Where’s the Beef?


Back in 1984, Wendy’s challenged their competitors with the famous question – “where’s the beef?”. It featured a little old woman examining her burger and asking the question to her two friends.

The question became a cultural catchphrase used to challenge the substance and validity of the claims others make.

Too bad that feisty woman was not one of the Hebrews encamped around Mt. Sinai after they had been delivered from Egypt. In this post we will look at a moment in the history of Israel where they failed to ask that question.

Setting the context a bit the Hebrews had been enslaved in Egypt for some 400 years. However, after these long bitter years their God has just rescued them in dramatic fashion. The people sitting in the camp were all witnesses to the 10 plagues that fell on the nation of Egypt before the Pharaoh let them finally leave the country. And they all stood at the banks of the Red Sea and trembled in fear as the Egyptian army, sent to chase them down, had them boxed in and was ready to destroy them. And they all rejoiced as they saw God (in the form of a pillar of cloud) stand between them and the army protecting them from certain slaughter and then deliver them through the parting of the Red Sea.

These Hebrews who now sit in the wilderness at the foot of Mt. Sinai are traveling to the land promised to Abraham (the father of their nation). In the last few days they have been offered a set of laws (Exodus 20-23). These laws are offered to them by God in the form of a covenant where He would be their protector and bless them if they obeyed the laws, but punish and remove His protection if they disobeyed. The people readily accepted these conditions and entered into the covenant confirming it with a blood oath (Exodus 24).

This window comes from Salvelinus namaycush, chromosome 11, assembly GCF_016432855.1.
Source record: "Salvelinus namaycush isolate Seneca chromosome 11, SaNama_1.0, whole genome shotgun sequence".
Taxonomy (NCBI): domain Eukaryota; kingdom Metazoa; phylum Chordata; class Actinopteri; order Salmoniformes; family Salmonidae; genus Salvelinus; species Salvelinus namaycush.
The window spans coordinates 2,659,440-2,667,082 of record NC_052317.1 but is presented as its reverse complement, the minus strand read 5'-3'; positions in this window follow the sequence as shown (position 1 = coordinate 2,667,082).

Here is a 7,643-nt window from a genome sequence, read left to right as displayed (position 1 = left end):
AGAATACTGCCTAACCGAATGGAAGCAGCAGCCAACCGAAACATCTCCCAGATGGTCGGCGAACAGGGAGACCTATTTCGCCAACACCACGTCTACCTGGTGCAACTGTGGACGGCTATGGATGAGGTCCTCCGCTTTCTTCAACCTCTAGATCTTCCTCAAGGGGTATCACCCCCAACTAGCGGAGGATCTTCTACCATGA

It is at this point that they find themselves at the bottom of Mt. Sinai waiting for their leader Moses who has gone back up the mountain. While he is receiving instructions on how to build the ark and tabernacle they are growing tired of waiting.

1When the people saw that Moses delayed to come down from the mountain, the people gathered themselves together to Aaron and said to him, “Up, make us gods who shall go before us. As for this Moses, the man who brought us up out of the land of Egypt, we do not know what has become of him.” 2So Aaron said to them, “Take off the rings of gold that are in the ears of your wives, your sons, and your daughters, and bring them to me.” 3So all the people took off the rings of gold that were in their ears and brought them to Aaron. 4 And he received the gold from their hand and fashioned it with a graving tool and made a golden calf. And they said, “These are your gods, O Israel, who brought you up out of the land of Egypt!” 5When Aaron saw this, he built an altar before it. And Aaron made proclamation and said, “Tomorrow shall be a feast to the LORD.” 6And they rose up early the next day and offered burnt offerings and brought peace offerings. And the people sat down to eat and drink and rose up to play. (Exodus 32:1-6 ESV)

Why did the Hebrews choose to invent a new god (which they had just agreed not to do)? Why did they accept and worship a statue of gold over the God that actually delivered them?  Especially a god that they watched be fashioned from gold. Gold that moments ago was being worn as jewelry that they had owned and donated for the cause. And how could they actually think that this god delivered them from bondage and brought them out of Egypt when it did not even exist until after they were enjoying their freedom?